There are seasons of loneliness for which the only remedy is to take your cares and concerns to the Lord in prayer. My grandmother called it the midnight hour, a season in which nothing can help but time spent with hands clasped in prayer and knees bent in supplication. A midnight hour can be any time of day, but it is a moment in which all your doubts, fears, and anxieties converge, leaving you feeling lost and alone. A midnight hour is when you regret the path you have taken or the job you have chosen. A midnight hour is when, despite having hundreds of names in your mobile contact list, you have no one who can understand the depth of your pain. A midnight hour is when God is silent or deaf or indifferent to your cries and pleas. A midnight hour is when you feel the weight of deep soul loneliness, whether there are people around or not.

We are reluctant to talk about the midnight hours in our lives. Perhaps it’s the vulnerability of actually admitting our pain or our fear or our regret that stops us. We are invested in all the façades we have created, those in which we are happy, joyful, productive, never lonely, never scared, never vulnerable. We want to convince ourselves and others that we have it all together. But every once in a while, a midnight hour comes along that reveals our pretense—our failure to admit that there are still nights we cry ourselves to sleep; that there are still confrontations we are too scared to have; that there are still intimidating bullies on the adult playground; that there is still hurt and shame from wounds inflicted long ago. During my own season of loneliness, my own midnight hour, I found myself walking in lament on a busy city sidewalk.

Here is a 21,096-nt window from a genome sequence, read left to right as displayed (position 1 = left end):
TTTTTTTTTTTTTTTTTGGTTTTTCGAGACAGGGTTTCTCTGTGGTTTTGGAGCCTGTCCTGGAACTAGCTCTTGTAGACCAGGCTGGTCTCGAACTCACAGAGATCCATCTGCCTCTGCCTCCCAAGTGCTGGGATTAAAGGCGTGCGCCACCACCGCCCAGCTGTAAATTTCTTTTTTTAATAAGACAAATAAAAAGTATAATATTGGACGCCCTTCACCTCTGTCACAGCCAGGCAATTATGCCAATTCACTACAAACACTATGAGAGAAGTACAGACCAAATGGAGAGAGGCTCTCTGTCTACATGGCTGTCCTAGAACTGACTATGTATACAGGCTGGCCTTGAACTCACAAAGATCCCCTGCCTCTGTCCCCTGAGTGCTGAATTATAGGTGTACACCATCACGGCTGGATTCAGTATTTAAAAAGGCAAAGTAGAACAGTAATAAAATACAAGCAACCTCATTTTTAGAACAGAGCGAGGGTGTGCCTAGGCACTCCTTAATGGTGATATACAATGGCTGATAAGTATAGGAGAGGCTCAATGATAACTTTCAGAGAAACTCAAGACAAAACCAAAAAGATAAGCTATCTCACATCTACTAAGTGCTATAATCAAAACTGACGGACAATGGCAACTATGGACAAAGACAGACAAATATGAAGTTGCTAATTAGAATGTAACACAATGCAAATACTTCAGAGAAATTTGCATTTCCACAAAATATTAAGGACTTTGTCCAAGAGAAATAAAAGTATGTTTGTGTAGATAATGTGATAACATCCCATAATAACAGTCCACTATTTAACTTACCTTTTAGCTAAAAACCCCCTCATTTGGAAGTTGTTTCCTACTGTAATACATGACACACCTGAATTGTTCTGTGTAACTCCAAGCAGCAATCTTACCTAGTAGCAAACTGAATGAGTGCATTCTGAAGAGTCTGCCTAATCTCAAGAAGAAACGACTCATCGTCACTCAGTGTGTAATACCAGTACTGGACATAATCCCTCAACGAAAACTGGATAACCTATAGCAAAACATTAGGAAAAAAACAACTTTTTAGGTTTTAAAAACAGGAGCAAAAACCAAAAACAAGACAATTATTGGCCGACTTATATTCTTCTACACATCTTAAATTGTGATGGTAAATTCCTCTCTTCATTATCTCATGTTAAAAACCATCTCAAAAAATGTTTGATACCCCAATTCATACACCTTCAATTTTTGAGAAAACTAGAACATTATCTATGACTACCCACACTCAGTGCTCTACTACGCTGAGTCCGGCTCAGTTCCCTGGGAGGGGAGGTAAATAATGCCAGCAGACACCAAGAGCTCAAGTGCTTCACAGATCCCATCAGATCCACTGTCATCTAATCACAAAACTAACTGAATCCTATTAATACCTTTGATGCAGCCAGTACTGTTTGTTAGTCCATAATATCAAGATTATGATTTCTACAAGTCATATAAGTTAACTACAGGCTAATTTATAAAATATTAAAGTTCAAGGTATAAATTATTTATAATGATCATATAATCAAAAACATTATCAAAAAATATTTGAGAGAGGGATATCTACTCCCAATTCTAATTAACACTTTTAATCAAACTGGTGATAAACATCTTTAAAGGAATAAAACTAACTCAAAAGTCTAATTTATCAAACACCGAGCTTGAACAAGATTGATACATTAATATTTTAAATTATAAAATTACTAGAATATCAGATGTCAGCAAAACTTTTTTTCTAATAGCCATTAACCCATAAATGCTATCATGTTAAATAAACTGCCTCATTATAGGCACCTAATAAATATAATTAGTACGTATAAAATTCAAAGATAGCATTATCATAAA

The young couple, walking with intertwined hands, was my reminder that love, in all its wondrous forms, is a gift. And that the loving hands of a grandmother braiding hair, the burn-scarred hands of someone baking pies, and the tender hands of one’s beloved are all God’s beautiful work.

BL in my grandmothers house

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Dr. Yolanda Pierce

Written by Dr. Yolanda Pierce

Yolanda Pierce is professor and dean of Howard University School of Divinity. She is a scholar of African American religious history, womanist theology, race, and religion, as well as a public theologian, activist, and commentator. An alumna of Princeton University and Cornell University, Pierce served as the founding director of the Center for the Study of African American Religious Life at the National Museum of African American History & Culture. Pierce's writing has appeared in Time, Sojourners, and The Christian Century, and she is the author of the book Hell Without Fires. Pierce lives in Washington, D.C.